LifeNews, April 26, 2012 by Steven Ertelt
Add Louisiana to the list of states seeking to allow pregnant women considering an abortion a chance to see an ultrasound and hear a heartbeat of their unborn child beforehand.
Late Tuesday afternoon, SB 708, the Hear the Heartbeat Act, authored by Senator Sharon Weston Broome (D-Baton Rouge), passed the Senate floor by a 34-4 margin. SB 708, supported by Louisiana Right to Life and drafted by the Bioethics Defense Fund, would require abortion facilities to make the unborn child’s heartbeat audible to the woman prior to an abortion (unless the woman requests and signs a separate “opt-out” form).
The bill also would require abortion facilities to place the ultrasound screen in view of the woman (she has the choice to look or not) instead of having the screen turned away from the woman and the abortion employee “offering” the woman the chance to see the display (current law). The measure would also require abortion facilities to perform the ultrasound 24 hours prior to an abortion instead of two hours prior (current law).
Shortly before final passage, an unfriendly amendment offered by Senator Dan Claitor (R-Baton Rouge) that would have weakened the bill was defeated by a 30-7 measure. Voting in favor of the weakening amendment were Senators Allain (R-Franklin), Claitor, Dorsey-Colomb (D-Baton Rouge), Heitmeier (D-New Orleans), Morrell (D-New Orleans), Murray (D-New Orleans), and Peterson (D-New Orleans).
“The Claitor amendment would have left the ultrasound provision as it stands in law now, which faces the screen away from the woman and requires the abortion facility employee to offer the woman the opportunity to see the ultrasound screen,” explained Louisiana Right to Life director Ben Clapper. “To fix this, SB 708 positions the screen in view of the woman, giving her the choice to look or not. If SB 708 passes into law, the power would rest with the woman, not representatives of a business selling abortion. Our goal is to ensure that the woman is as informed as possible before making the decision to have an abortion.”
Dorinda Bordlee, of the Bioethics Defense Fund, said the original 2010 ultrasound law the legislature approved has already saved lives.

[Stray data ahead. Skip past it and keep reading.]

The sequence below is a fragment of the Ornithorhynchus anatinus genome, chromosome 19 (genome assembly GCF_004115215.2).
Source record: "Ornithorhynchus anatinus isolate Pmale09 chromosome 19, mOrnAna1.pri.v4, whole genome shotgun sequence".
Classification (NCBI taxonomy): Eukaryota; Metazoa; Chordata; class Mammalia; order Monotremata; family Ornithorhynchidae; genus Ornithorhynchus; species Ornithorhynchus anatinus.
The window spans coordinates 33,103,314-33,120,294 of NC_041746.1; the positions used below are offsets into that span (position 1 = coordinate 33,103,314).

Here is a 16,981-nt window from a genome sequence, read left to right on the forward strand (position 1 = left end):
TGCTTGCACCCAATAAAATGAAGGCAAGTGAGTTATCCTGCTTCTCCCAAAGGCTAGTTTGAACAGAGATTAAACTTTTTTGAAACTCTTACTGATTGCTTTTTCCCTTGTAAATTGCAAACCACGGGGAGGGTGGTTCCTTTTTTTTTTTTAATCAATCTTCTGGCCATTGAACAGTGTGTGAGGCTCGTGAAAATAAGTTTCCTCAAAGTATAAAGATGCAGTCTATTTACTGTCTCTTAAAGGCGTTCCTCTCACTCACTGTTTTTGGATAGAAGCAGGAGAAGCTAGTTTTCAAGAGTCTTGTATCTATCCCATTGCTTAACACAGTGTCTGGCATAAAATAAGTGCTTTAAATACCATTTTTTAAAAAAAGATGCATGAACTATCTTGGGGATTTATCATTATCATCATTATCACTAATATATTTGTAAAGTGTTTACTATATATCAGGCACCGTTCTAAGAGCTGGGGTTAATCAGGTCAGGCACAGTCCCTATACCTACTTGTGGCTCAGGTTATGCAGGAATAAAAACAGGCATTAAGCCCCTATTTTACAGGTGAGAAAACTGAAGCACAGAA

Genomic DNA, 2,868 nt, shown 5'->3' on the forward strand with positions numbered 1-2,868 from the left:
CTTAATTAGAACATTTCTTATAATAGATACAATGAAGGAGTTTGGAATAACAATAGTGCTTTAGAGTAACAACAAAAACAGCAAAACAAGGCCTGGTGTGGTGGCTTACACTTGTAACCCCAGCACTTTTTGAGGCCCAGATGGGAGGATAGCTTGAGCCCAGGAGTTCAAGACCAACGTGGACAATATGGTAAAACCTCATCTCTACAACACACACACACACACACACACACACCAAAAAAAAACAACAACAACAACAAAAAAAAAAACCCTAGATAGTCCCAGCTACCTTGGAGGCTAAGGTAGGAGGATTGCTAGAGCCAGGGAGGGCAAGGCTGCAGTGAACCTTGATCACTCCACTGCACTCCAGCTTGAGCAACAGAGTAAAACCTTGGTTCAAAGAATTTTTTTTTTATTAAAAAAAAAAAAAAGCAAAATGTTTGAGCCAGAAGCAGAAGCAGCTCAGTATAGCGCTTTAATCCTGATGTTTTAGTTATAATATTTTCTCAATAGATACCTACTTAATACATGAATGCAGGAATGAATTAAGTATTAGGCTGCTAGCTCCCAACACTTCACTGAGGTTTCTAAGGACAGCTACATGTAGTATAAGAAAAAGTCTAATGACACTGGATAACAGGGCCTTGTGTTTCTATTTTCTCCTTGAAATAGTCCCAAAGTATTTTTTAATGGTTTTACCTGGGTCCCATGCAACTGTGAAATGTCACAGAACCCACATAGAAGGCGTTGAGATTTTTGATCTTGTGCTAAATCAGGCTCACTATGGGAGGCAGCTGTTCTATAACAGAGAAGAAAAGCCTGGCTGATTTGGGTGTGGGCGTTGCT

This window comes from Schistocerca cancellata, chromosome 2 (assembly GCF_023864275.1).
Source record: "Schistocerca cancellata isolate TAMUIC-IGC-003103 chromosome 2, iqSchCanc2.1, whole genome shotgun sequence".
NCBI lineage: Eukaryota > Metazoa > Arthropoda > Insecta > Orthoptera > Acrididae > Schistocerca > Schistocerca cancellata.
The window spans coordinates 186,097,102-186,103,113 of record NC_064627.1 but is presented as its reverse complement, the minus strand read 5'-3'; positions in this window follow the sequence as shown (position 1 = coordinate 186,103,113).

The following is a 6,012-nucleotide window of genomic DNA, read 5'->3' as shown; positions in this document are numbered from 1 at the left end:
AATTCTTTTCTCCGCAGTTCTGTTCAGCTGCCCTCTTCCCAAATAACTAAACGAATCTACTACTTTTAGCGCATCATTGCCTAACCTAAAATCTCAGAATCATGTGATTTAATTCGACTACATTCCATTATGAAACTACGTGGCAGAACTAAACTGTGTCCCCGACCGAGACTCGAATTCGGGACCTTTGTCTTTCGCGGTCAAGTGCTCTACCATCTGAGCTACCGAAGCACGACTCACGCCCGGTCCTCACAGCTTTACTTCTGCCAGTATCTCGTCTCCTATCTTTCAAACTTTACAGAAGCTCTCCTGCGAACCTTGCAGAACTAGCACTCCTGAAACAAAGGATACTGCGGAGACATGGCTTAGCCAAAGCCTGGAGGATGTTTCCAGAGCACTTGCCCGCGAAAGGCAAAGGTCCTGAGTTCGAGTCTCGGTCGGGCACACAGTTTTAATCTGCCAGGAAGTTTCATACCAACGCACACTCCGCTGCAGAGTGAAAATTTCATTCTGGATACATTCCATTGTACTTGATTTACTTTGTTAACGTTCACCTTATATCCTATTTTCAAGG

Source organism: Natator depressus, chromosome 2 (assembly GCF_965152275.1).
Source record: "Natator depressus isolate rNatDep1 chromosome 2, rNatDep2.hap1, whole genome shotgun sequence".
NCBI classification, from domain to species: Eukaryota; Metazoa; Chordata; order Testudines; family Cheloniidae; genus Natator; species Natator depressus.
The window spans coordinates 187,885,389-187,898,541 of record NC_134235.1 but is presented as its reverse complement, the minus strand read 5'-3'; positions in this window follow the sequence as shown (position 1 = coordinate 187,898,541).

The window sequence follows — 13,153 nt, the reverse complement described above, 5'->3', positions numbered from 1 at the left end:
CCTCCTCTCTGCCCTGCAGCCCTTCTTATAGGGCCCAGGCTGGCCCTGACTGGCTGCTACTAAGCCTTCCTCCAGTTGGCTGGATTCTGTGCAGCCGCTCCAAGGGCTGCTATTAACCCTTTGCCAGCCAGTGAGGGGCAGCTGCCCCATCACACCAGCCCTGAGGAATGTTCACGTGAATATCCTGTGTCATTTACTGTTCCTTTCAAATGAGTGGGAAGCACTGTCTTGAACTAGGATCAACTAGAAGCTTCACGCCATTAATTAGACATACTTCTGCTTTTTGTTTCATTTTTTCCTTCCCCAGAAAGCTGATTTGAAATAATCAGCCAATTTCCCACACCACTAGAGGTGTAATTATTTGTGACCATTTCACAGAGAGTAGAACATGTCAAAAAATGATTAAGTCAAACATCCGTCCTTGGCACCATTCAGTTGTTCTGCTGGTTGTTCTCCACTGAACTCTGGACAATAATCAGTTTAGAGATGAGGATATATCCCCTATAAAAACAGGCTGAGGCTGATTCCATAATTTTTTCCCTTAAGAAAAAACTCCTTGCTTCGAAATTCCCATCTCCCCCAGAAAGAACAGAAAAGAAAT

“The BDF-drafted ultrasound law passed in 2010 required abortion providers to inform the woman that she had the right to ask for an ultrasound photograph of her unborn child,” she said. “Thanks to passage of that law, a woman recently walked into a pro-life pregnancy resource center carrying the printout that she had received at the abortion clinic which had helped her choose life and love for herself and her unborn child. Together, we really do make a difference in hearts changed, and lives saved.”
Meanwhile, SB 330, the Criminal Abortion Dismemberment Act authored by Senator Rick Ward (D-New Roads), sailed through the Senate Judiciary C committee. Clapper is excited about the progress of both pro-life measures.
“This BDF-drafted bill is a specific criminal statute that can be used to prosecute any person who performs an abortion without being licensed to practice medicine in Louisiana. Abortions that result in the intentional dismemberment of the unborn child (including the common methods of suction curettage and D&C) subject the abortionist to increased penalties,” Bordlee explained.
“While current civil law limits the performance of abortions to Louisiana licensed physicians, this criminal law would provide a District Attorney with an express statute to prosecute abortions illegally performed by nurses, physicians assistants, unlicensed or out of state physicians, or lay people (as in the Gosnell case),” she said.
Violators would face a penalty of one to five years imprisonment, a fine of $5,000 to $50,000, or a combination of both, under the measure Senator Rick Ward sponsored.
“It was a successful day at the legislature, but all of our life-affirming bills have plenty of work ahead of them,” Clapper said. “Please reach out and thank the Senators who stood for life and contact those who voted in favor of the Claitor amendment and against the bill as a whole.”